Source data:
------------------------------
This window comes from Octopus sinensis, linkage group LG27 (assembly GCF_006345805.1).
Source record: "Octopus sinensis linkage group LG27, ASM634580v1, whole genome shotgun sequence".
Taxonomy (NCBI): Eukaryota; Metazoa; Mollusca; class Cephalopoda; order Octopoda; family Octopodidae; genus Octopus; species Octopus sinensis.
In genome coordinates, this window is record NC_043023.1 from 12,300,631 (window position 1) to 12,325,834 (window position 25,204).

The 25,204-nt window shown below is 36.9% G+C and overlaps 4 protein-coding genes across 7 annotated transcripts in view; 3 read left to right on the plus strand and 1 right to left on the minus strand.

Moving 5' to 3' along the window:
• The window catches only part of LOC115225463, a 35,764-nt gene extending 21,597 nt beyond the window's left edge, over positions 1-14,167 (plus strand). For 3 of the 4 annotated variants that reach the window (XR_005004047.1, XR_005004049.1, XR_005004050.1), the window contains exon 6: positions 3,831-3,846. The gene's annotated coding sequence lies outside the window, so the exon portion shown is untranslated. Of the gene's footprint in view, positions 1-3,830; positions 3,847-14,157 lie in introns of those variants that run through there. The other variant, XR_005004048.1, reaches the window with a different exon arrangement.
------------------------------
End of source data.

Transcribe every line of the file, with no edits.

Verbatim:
This window comes from Octopus sinensis, linkage group LG27 (assembly GCF_006345805.1).
Source record: "Octopus sinensis linkage group LG27, ASM634580v1, whole genome shotgun sequence".
Taxonomy (NCBI): Eukaryota; Metazoa; Mollusca; class Cephalopoda; order Octopoda; family Octopodidae; genus Octopus; species Octopus sinensis.
In genome coordinates, this window is record NC_043023.1 from 12,300,631 (window position 1) to 12,325,834 (window position 25,204).

The 25,204-nt window shown below is 36.9% G+C and overlaps 4 protein-coding genes across 7 annotated transcripts in view; 3 read left to right on the plus strand and 1 right to left on the minus strand.

Moving 5' to 3' along the window:
• The window catches only part of LOC115225463, a 35,764-nt gene extending 21,597 nt beyond the window's left edge, over positions 1-14,167 (plus strand). For 3 of the 4 annotated variants that reach the window (XR_005004047.1, XR_005004049.1, XR_005004050.1), the window contains exon 6: positions 3,831-3,846. The gene's annotated coding sequence lies outside the window, so the exon portion shown is untranslated. Of the gene's footprint in view, positions 1-3,830; positions 3,847-14,157 lie in introns of those variants that run through there. The other variant, XR_005004048.1, reaches the window with a different exon arrangement.